F-16 20mm M61A1 Six-Barrel Gatling Gun and Feed System
F-16 20mm M61A1 Six-Barrel Gatling Gun and Feed System

General Dynamics Awarded $88 Million US Air Force Contract for Purchase of Vulcan Cannon Guns

General Dynamics-Ordnance and Tactical Systems (GD-OTS) Inc., Williston, Vermont, has been awarded an $88,275,000 firm-fixed-price, indefinite-delivery/indefinite-quantity requirements contract for the purchase of M61A1 Vulcan 20MM cannon guns. This contract provides for production of the guns in support of the F-16 weapon system. Over 4,500 F-16 systems have been delivered to date. Work will be performed in Williston, Vermont, and is expected to be completed by Dec. 12, 2031. TThese features provide additional space for other aircraft equipment. This award is the result of a sole source acquisition. U.S. Air Force Life Cycle Management Center, Robins Air Force Base, Georgia, is the contracting activity.

The F-16 20mm Gun System features the M61A1 six-barrel Gatling gun and a linkless ammunition feed system. The M61A1 provides up to 10 times the reliability of single-barrel guns, firing at 6,000 shots per minute and placing a controlled dispersion of projectiles in the path of the target. The double-ended linkless ammunition feed system incorporates a compact lightweight composite rotary ammunition drum to store unfired and fired ammunition. The feed system is compatible with four General Dynamics Ordnance and Tactical Systems’ loading systems: the Universal Ammunition Loading System; the Ammunition Loading System; the F-16 Delinking Loader and the Universal Delinking Loader.

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F-16 20mm M61A1 Six-Barrel Gatling Gun and Feed System
F-16 20mm M61A1 Six-Barrel Gatling Gun and Feed System (Photo by General Dynamics-Ordnance and Tactical Systems (GD-OTS) Inc.)

The M61 Vulcan is a hydraulically, electrically or pneumatically driven, six-barrel, air-cooled, electrically fired Gatling-style rotary cannon which fires 20 mm (0.787 in) rounds at an extremely high rate (typically 6,000 rounds per minute). Each of the cannon’s six barrels fires once in turn during each revolution of the barrel cluster. The multiple barrels provide both a very high rate of fire — around 100 rounds per second—and contribute to prolonged weapon life by minimizing barrel erosion and heat generation. The success of the Vulcan Project and its progeny, the very-high-speed Gatling gun, has led to guns of the same configuration being referred to as “Vulcan cannon”, which can sometimes confuse nomenclature on the subject.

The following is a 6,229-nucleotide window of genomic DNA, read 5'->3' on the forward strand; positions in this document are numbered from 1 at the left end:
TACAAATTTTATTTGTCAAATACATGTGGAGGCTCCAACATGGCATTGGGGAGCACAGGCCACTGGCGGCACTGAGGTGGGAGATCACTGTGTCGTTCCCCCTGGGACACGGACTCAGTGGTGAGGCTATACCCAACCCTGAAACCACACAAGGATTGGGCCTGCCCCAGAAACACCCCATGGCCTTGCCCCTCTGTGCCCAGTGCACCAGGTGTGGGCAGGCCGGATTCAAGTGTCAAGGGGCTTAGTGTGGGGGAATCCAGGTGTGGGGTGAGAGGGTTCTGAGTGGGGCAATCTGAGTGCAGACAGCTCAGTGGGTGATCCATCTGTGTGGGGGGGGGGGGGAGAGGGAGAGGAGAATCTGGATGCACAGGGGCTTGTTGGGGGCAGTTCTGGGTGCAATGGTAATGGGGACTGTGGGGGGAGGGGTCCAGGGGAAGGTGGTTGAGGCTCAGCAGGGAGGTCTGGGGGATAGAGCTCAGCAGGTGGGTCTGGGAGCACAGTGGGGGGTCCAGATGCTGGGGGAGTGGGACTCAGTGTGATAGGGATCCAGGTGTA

The M61 and its derivatives have been the principal cannon armament of United States military fixed-wing aircraft for sixty years. The M61 was originally produced by General Electric. In 1993, General Electric sold its aerospace division with the design and production tooling for the M61 and GE’s other rotary cannon, to Martin Marietta. After Martin’s merger with Lockheed, the rotary cannon became the responsibility of Lockheed Martin Armament Systems. Lockheed Martin Armament Systems was later acquired by General Dynamics, who currently produce the M61 and its variants. Lockheed Martin Armament Systems was later acquired by General Dynamics, who currently produce the M61 and its variants. After several mergers and acquisitions, it is currently produced by General Dynamics.

U.S. Air Force Staff Sgt. Thanh Nguyen, 372nd Training Squadron Detachment 202 F-16 armament systems instructor and scheduler, examines a M61A1 Vulcan cannon at Shaw Air Force Base, S.C.
U.S. Air Force Staff Sgt. Thanh Nguyen, 372nd Training Squadron Detachment 202 F-16 armament systems instructor and scheduler, examines a M61A1 Vulcan cannon at Shaw Air Force Base,, South Carolina. (Photo by 20th Fighter Wing Public Affairs )

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